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On Fri, 27 Mar 2009 13:46:02 -0700 (PDT), SonomaProducts.com wrote:

I used PVC sewer & drain pipe, 6-inch for the run up to the ceiling from the DC (a Jet DC-1200CK) and for the horizontals along the ceiling. 4-inch for the drops. Cast aluminum blast gates (the gate itself is steel) mounted using plastic electrical tape as a gasket (the ID of the pipe is a tad larger than the OD of the blast gate flange) and pop rivets to hold them in, about a foot off the floor. PVC flex pipe from there to the machine (no more than a few feet). No ground. No issues. In use for about 3 years now.
The S&D pipe is a thin-wall (lighter than SCH40) with bell ends so no coupling is needed to join straight runs. I found it very easy to work with.
Since I was gluing up plastic pipe, I included a few clean-outs. I figured they would come in handy if for some reason I had a jam. I just used a Y fitting instead of an elbow in a couple of places, and I put a threaded cap fitting on the open port of the fitting. I have to say that I've never had the occasion to use them, so maybe they were not really necessary.
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*snip*

Murphy's law says if you didn't have them then a piece would have gotten stuck the first time you used it. ;-)
The way I see it, cleanouts could also be used for additional drops. Just put several of them on the main line, and when you need another drop take the cap off and connect your pipe.
Puckdropper
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On 28 Mar 2009 07:30:18 GMT, Puckdropper wrote:

Indeed.
Murphy's Law also states that, having put cleanouts in for later addition of drops, no such drops would ever be needed.
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Oh, they'll be needed alright. They just have to take too sharp of a bend to get to the Y that was almost conveniently located.
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Art Greenberg wrote:

Seems that if you use a larger pipe for the horizontal runs the air flow is going to slow down and drop a lot of it's load of sawdust. I used the same type of pipe and glued only every other joint. The others I sealed with duct tape. When I had the wire inside it would snag stuff and start a blockage. Got rid of the wire and no more problems.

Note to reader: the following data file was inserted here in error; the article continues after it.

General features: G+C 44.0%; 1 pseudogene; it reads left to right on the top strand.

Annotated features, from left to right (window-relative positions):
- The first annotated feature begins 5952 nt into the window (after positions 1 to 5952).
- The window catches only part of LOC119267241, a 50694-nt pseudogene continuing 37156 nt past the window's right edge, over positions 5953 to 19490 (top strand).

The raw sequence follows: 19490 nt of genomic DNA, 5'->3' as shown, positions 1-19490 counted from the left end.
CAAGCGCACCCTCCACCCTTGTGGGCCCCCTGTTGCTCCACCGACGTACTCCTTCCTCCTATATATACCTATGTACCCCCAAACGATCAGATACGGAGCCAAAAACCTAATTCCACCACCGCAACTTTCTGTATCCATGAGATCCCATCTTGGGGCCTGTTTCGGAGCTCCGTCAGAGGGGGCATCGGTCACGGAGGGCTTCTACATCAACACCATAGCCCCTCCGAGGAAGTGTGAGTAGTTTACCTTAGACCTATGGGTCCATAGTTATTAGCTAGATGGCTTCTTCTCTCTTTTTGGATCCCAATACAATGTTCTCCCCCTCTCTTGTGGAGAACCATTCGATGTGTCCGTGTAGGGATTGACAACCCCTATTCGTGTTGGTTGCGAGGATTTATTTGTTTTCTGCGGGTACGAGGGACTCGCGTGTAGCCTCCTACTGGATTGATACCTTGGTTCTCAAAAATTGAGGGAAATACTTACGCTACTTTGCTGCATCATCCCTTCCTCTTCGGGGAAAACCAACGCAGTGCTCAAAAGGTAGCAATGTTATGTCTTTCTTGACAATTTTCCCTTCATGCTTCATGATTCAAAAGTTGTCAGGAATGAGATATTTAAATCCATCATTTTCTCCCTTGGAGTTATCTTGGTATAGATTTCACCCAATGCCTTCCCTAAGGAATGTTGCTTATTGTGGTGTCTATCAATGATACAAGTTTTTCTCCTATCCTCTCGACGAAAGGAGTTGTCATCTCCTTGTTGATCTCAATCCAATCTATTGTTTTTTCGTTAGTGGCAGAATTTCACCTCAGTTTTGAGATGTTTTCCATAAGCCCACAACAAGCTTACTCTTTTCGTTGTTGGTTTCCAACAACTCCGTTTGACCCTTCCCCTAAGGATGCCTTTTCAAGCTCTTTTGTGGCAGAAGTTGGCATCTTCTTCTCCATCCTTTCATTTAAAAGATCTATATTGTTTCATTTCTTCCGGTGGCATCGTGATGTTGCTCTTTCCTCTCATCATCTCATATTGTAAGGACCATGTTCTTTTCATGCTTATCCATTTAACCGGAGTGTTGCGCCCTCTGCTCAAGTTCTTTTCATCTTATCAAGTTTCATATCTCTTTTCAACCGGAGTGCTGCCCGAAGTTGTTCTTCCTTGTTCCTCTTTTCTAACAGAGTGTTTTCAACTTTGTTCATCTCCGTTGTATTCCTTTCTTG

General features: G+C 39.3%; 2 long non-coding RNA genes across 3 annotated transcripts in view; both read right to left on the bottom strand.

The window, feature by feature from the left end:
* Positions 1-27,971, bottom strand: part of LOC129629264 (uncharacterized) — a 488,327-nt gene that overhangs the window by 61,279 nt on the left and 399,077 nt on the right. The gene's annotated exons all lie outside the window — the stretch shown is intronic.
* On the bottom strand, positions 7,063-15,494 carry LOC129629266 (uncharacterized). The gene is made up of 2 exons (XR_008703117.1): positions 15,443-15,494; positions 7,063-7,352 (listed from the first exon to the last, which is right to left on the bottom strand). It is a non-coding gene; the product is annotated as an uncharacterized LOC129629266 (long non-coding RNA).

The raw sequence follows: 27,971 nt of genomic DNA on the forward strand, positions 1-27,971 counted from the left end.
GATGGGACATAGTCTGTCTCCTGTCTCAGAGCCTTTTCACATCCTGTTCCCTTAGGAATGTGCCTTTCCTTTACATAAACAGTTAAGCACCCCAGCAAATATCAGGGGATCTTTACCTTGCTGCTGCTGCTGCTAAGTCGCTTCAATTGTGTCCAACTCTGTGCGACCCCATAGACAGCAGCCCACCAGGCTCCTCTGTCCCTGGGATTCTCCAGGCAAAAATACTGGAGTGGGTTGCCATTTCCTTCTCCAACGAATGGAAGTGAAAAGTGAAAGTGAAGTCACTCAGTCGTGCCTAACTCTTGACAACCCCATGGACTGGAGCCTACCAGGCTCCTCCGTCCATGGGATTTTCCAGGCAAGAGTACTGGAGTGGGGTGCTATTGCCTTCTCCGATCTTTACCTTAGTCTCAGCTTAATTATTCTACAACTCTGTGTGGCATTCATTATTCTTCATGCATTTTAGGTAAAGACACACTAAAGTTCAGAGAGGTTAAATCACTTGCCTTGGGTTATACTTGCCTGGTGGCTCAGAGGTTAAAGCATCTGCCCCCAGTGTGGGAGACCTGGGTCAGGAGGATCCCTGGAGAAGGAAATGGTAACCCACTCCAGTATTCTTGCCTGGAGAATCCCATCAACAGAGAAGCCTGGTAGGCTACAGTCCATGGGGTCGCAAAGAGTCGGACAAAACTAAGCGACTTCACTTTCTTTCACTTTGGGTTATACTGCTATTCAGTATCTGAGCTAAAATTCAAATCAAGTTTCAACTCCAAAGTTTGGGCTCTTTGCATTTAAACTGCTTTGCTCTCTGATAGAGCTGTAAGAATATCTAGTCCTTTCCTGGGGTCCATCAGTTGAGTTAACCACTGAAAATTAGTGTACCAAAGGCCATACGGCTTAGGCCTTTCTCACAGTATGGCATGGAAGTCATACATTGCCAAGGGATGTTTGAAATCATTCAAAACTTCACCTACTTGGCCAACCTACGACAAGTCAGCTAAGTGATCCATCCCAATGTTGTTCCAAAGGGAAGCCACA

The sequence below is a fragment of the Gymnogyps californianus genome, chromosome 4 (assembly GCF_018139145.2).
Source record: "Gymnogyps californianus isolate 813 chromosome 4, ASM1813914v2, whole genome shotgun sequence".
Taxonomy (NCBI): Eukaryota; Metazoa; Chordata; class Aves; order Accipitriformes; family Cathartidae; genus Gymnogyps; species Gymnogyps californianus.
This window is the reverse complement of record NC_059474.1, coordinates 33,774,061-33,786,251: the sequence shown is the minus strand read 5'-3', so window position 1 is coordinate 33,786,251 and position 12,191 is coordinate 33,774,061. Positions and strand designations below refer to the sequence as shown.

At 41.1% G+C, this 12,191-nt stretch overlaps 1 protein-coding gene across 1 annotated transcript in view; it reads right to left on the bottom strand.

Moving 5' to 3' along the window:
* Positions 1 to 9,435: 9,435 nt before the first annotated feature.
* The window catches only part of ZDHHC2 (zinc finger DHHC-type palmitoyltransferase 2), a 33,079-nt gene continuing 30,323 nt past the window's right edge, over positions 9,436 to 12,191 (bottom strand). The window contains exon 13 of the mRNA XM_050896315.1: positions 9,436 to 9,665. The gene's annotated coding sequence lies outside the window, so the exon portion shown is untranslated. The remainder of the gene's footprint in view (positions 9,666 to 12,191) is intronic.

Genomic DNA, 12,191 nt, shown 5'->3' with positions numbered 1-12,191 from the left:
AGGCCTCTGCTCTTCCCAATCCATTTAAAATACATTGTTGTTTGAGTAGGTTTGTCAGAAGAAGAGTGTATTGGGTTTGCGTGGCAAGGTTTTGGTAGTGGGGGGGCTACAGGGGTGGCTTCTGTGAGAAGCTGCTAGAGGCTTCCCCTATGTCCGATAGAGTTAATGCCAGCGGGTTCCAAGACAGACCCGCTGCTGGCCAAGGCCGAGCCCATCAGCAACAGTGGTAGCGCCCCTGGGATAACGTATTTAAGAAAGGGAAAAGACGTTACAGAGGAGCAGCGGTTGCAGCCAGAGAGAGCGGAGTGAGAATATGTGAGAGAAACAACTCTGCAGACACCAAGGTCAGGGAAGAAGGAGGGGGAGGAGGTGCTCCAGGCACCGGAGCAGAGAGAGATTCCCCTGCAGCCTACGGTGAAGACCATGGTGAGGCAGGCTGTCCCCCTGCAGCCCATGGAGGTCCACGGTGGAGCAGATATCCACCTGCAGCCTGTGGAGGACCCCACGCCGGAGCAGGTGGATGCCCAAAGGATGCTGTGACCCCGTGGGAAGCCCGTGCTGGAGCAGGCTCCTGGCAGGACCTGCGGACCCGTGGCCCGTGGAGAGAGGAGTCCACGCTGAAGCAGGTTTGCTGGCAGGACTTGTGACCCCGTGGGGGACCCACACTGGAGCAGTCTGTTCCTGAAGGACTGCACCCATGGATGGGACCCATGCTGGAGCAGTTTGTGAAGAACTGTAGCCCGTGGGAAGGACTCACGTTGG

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Gerald Ross
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On Sat, 28 Mar 2009 09:20:27 -0400, Gerald Ross wrote:

With my DC, that has never been a problem.
But the relationship between pipe diameter and air velocity is precisely why I used 4 inch pipe for the drops.

Thats a great idea. You just have to make sure you have enough space and slack int he installation to permit separating the pipe.

No "ground" wire in my setup.
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DO YOU HAVE A DEATH WISH?!
I know a guy, who knows a guy, who heard of a guy that built his home DC system with PVC. He ripped every piece in half and foiled taped the outside and the inside of every pipe, used gold-plated copper bolts to connect the in*out layers of foil. He then pounded 8' copper grounding rods every two feet and connected them to the piping. Even after all of this he brushed up against the piping with his flannel shirt and produced a static explosion that killed hundreds!
Seriously, I would only have one concern. A static shock could startle you and cause some part of your body to come in contact with some part of a moving tool.
I recently bought some galvanized HVAC ductwork for my house and it was surprisingly cheap. A 6" round duct 5' long was as cheap at the supply house as the 4" metal dryer ducts are at the Borg. I don't know the guage of it but it seems that it could withstand the suction of a DC. They had long sweep 90s, Wyes, 45s, and numerous other fittings. Defintely worth a trip to your local supply house to see what is available.
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Second that. When we were building our house I installed the dryer vent and some other short runs of venting not related to HVAC. The vent, exterior fitting and a few clamps came up to about $25-30. You can also get the elbows that will adjust from 90 to 45 degrees. Got me thinking about future dust use.
RonB
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On Fri, 27 Mar 2009 13:46:02 -0700 (PDT), "SonomaProducts.com"

Use Sched 40 PVC, no ground needed. PVC is easy to work, seals well, cheap, available and low turbulance.